Transverse maxillary deficiency is commonly found in patients with sleep apnea and is also related to abnormal breathing patterns. Maxillary expansion procedures promote widening of the nasal floor and reduce the resistance to airflow, and have a positive influence on nasopharynx function. In order to evaluate volume changes in the upper airway, 15 adult patients with transverse maxillary deficiency underwent surgically assisted rapid maxillary expansion (RME) until a slight overcorrection of the crossbite was obtained. Cone beam computed tomography (CBCT) volumetric images were obtained at three predefined time points. The mean age of the patients was 30.2 (±7.4) years; nine were females and six were males. The area, volume, and the smallest transverse section area of the airway were assessed using Dolphin Imaging 3D software. Statistical comparisons were made of the changes between time periods. No statistically significant differences were found for volume or area. However a significant difference was found between the preoperative and immediate postoperative smallest transverse section area ( P < 0.05). Maxillary expansion, as an isolated procedure, does not result in a statistically significant improvement in the airway dimensions and results in an inferior relocation of the smallest transverse section area.
Transverse maxillary deficiency is a pathological condition that may be associated with other types of dentoskeletal alterations, with esthetic and functional implications, including respiratory problems. The incidence is around 3–18% in orthodontic patients.
Patients with this condition have a narrow nasal cavity, which increases the resistance to nasal airway flow. Recently, the relationship between transverse maxillary deficiency and obstructive sleep apnea (OSA) has received attention in the literature. It is a common finding in sleep apnea patients, as well as being related to abnormal breathing patterns.
OSA syndrome is a condition that occurs secondary to the collapse of the upper airway. It results in mechanical obstruction of the airflow during sleep, producing hypoxia and/or tachycardia and bradycardia episodes, and increasing peripheral vasoconstriction and the risk for cardiovascular and cerebrovascular events. The obstruction can occur at the level of the nasal cavities, soft palate, tonsils, and retro-lingual area of the oral pharynx. Retrusion of the jaws is frequently associated with sleep apnea syndrome due to malpositioning of the soft tissue structures and a reduction in the volume of the upper airway.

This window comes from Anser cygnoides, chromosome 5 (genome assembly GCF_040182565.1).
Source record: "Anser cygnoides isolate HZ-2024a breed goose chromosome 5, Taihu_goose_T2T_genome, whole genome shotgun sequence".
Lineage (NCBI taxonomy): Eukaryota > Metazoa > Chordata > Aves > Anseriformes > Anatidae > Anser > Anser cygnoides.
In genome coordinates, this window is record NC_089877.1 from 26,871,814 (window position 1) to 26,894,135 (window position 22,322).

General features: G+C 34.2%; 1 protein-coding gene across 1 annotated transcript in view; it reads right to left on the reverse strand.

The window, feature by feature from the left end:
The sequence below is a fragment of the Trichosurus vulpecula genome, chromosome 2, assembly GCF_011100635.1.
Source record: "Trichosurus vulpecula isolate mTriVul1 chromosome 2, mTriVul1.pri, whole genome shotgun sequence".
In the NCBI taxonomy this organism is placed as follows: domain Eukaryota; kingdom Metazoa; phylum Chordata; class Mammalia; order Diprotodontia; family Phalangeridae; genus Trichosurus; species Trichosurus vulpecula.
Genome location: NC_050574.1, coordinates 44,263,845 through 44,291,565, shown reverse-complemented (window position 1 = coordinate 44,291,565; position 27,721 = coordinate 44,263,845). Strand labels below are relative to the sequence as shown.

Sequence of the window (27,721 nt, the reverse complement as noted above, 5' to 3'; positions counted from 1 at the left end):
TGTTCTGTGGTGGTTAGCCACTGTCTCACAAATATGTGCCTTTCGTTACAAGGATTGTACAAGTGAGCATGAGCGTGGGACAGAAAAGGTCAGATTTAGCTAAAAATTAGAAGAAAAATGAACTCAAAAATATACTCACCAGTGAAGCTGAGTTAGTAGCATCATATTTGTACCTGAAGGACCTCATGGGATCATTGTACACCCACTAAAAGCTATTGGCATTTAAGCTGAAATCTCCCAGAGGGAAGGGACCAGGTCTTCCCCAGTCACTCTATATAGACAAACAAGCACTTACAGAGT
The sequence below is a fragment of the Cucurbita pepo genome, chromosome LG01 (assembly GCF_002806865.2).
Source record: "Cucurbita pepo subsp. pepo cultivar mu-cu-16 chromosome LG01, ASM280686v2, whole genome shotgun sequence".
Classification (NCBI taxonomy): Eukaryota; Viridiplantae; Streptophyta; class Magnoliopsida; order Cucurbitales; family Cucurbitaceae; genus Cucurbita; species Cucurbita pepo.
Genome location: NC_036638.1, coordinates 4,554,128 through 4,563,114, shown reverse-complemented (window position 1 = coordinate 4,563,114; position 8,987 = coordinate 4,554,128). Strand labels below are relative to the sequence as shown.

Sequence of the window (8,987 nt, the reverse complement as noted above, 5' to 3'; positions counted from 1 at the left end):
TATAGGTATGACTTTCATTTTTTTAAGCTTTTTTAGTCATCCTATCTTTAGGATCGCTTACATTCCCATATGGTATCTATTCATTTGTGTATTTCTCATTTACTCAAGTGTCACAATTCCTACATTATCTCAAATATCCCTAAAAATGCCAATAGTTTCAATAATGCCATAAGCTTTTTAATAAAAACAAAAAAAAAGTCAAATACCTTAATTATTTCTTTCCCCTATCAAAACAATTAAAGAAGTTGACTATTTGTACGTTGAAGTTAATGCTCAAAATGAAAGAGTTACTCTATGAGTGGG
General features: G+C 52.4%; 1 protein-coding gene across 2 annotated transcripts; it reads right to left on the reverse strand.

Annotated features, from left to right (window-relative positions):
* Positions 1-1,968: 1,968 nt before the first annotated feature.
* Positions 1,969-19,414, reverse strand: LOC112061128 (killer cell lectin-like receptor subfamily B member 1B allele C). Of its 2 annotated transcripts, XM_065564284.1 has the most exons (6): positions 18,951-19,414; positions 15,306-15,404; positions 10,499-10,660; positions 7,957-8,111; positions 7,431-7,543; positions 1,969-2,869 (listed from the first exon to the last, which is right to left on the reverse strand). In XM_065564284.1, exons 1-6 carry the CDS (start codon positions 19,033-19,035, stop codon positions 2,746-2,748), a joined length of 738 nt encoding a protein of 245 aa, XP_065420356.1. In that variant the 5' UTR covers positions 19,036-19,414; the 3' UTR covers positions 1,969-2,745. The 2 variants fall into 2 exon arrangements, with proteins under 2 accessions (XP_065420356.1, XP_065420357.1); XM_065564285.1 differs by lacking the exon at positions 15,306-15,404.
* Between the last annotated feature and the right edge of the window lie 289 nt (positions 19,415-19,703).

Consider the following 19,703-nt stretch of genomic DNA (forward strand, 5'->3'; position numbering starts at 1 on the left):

Maxillary expansion procedures, both orthodontic (patients with growth potential) and surgically assisted (adult patients), promote widening of the nasal floor and reduce resistance to airflow, with a positive influence on the function of the nasopharynx and correction of respiratory dysfunction. To define the modality of treatment, age, skeletal maturation, severity of the deformity, and functional implications have to be considered. Well planned and performed treatment can be executed, even in adult patients, without excessive inclination or extrusion of teeth, dental or periodontal damage, or pain. The surgical treatment of adult patients can be performed through a segmented Le Fort I osteotomy or by surgically assisted expansion. The first option can correct the maxillary position in three dimensions. Surgically assisted expansion will correct the transverse dimension and is followed by orthodontic treatment and/or orthognathic surgery. It is a simpler technique than the Le Fort I osteotomy procedure, and is considered an efficient and stable method.
Several studies have shown an improvement in nasal obstruction after maxillary expansion. It improves the distance between the nasal walls and the septum, promoting widening of the nasal cavity, mainly in its anterior portion. The vertical dimension of the nasal cavity is also improved due to inferior rotation of the palate and the associated correction to the nasal septum. Although the nasal cavity alterations are variable and depend on age and the procedure, some authors have recorded improvements in nasal patency, with a decrease in respiratory problems.
Postoperative stability is very similar for surgical maxillary expansion and orthodontic expansion, if the indication is correct. Changes after maxillary expansion can be evaluated by frontal and lateral cephalometry, tomography, and photography. Is also possible to evaluate the nasal airway resistance (NAR) and the nasopharyngeal space by rhinomanometry, acoustic rhinomanometry, and nasofibroscopy.